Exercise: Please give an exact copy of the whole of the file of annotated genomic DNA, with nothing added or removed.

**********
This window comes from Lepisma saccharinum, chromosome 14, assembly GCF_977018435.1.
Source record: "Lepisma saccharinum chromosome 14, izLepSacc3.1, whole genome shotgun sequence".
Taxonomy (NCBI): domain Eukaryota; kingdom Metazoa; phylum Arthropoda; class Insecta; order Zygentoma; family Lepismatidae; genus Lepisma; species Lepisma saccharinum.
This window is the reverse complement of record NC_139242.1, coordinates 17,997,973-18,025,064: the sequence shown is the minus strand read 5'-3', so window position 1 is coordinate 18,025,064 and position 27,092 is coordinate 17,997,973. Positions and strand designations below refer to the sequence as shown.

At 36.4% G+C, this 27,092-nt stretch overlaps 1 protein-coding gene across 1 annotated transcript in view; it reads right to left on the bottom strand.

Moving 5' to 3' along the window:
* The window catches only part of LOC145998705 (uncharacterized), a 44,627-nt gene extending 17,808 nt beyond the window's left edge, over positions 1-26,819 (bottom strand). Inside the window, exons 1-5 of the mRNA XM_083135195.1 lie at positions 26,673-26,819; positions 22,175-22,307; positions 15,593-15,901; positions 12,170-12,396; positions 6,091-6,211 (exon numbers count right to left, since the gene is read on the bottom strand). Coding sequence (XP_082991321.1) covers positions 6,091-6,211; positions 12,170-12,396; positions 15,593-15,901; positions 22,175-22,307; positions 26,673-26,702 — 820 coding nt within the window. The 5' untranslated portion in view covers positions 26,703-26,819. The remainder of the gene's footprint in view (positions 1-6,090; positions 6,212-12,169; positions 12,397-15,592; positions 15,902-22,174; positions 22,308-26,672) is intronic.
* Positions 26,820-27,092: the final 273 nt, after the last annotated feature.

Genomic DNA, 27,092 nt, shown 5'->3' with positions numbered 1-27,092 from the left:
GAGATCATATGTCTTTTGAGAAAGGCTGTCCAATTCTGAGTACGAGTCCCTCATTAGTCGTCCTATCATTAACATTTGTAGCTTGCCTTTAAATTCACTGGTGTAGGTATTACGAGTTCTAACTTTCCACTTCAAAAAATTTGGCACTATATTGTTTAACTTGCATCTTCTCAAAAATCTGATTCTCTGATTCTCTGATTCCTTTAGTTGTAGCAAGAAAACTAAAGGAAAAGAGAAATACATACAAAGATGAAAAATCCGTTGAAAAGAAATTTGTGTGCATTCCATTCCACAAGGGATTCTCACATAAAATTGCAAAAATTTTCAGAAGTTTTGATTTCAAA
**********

This window comes from Lepisma saccharinum, chromosome 14, assembly GCF_977018435.1.
Source record: "Lepisma saccharinum chromosome 14, izLepSacc3.1, whole genome shotgun sequence".
Taxonomy (NCBI): domain Eukaryota; kingdom Metazoa; phylum Arthropoda; class Insecta; order Zygentoma; family Lepismatidae; genus Lepisma; species Lepisma saccharinum.
This window is the reverse complement of record NC_139242.1, coordinates 17,997,973-18,025,064: the sequence shown is the minus strand read 5'-3', so window position 1 is coordinate 18,025,064 and position 27,092 is coordinate 17,997,973. Positions and strand designations below refer to the sequence as shown.

At 36.4% G+C, this 27,092-nt stretch overlaps 1 protein-coding gene across 1 annotated transcript in view; it reads right to left on the bottom strand.

Moving 5' to 3' along the window:
* The window catches only part of LOC145998705 (uncharacterized), a 44,627-nt gene extending 17,808 nt beyond the window's left edge, over positions 1-26,819 (bottom strand). Inside the window, exons 1-5 of the mRNA XM_083135195.1 lie at positions 26,673-26,819; positions 22,175-22,307; positions 15,593-15,901; positions 12,170-12,396; positions 6,091-6,211 (exon numbers count right to left, since the gene is read on the bottom strand). Coding sequence (XP_082991321.1) covers positions 6,091-6,211; positions 12,170-12,396; positions 15,593-15,901; positions 22,175-22,307; positions 26,673-26,702 — 820 coding nt within the window. The 5' untranslated portion in view covers positions 26,703-26,819. The remainder of the gene's footprint in view (positions 1-6,090; positions 6,212-12,169; positions 12,397-15,592; positions 15,902-22,174; positions 22,308-26,672) is intronic.
* Positions 26,820-27,092: the final 273 nt, after the last annotated feature.

Genomic DNA, 27,092 nt, shown 5'->3' with positions numbered 1-27,092 from the left:
GAGATCATATGTCTTTTGAGAAAGGCTGTCCAATTCTGAGTACGAGTCCCTCATTAGTCGTCCTATCATTAACATTTGTAGCTTGCCTTTAAATTCACTGGTGTAGGTATTACGAGTTCTAACTTTCCACTTCAAAAAATTTGGCACTATATTGTTTAACTTGCATCTTCTCAAAAATCTGATTCTCTGATTCTCTGATTCCTTTAGTTGTAGCAAGAAAACTAAAGGAAAAGAGAAATACATACAAAGATGAAAAATCCGTTGAAAAGAAATTTGTGTGCATTCCATTCCACAAGGGATTCTCACATAAAATTGCAAAAATTTTCAGAAGTTTTGATTTCAAA